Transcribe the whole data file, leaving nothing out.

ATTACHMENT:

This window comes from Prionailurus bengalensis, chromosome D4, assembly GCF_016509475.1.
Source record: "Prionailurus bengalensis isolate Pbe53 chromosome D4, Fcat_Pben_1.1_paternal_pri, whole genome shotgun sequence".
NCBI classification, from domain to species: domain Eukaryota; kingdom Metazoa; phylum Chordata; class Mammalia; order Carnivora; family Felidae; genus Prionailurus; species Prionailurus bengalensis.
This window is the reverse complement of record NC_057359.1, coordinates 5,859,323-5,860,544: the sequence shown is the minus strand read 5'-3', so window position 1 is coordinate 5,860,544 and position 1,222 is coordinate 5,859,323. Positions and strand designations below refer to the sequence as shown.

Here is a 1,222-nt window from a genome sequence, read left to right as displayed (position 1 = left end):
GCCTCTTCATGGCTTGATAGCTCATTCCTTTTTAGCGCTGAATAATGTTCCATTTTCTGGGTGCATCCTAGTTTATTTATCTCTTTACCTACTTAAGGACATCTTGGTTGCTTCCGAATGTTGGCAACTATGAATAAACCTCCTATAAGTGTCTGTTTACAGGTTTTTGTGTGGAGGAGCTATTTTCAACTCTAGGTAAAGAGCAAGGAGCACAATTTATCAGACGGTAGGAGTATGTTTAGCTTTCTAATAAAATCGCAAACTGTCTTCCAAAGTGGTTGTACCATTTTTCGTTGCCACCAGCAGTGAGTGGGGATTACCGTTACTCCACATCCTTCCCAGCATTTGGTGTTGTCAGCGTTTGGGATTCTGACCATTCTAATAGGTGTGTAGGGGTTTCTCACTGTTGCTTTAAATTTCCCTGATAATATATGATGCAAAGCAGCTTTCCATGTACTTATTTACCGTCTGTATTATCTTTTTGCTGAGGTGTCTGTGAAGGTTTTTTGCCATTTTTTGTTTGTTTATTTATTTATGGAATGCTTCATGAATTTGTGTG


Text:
This window comes from Prionailurus bengalensis, chromosome D4, assembly GCF_016509475.1.
Source record: "Prionailurus bengalensis isolate Pbe53 chromosome D4, Fcat_Pben_1.1_paternal_pri, whole genome shotgun sequence".
NCBI classification, from domain to species: domain Eukaryota; kingdom Metazoa; phylum Chordata; class Mammalia; order Carnivora; family Felidae; genus Prionailurus; species Prionailurus bengalensis.
This window is the reverse complement of record NC_057359.1, coordinates 5,859,323-5,860,544: the sequence shown is the minus strand read 5'-3', so window position 1 is coordinate 5,860,544 and position 1,222 is coordinate 5,859,323. Positions and strand designations below refer to the sequence as shown.

Here is a 1,222-nt window from a genome sequence, read left to right as displayed (position 1 = left end):
GCCTCTTCATGGCTTGATAGCTCATTCCTTTTTAGCGCTGAATAATGTTCCATTTTCTGGGTGCATCCTAGTTTATTTATCTCTTTACCTACTTAAGGACATCTTGGTTGCTTCCGAATGTTGGCAACTATGAATAAACCTCCTATAAGTGTCTGTTTACAGGTTTTTGTGTGGAGGAGCTATTTTCAACTCTAGGTAAAGAGCAAGGAGCACAATTTATCAGACGGTAGGAGTATGTTTAGCTTTCTAATAAAATCGCAAACTGTCTTCCAAAGTGGTTGTACCATTTTTCGTTGCCACCAGCAGTGAGTGGGGATTACCGTTACTCCACATCCTTCCCAGCATTTGGTGTTGTCAGCGTTTGGGATTCTGACCATTCTAATAGGTGTGTAGGGGTTTCTCACTGTTGCTTTAAATTTCCCTGATAATATATGATGCAAAGCAGCTTTCCATGTACTTATTTACCGTCTGTATTATCTTTTTGCTGAGGTGTCTGTGAAGGTTTTTTGCCATTTTTTGTTTGTTTATTTATTTATGGAATGCTTCATGAATTTGTGTG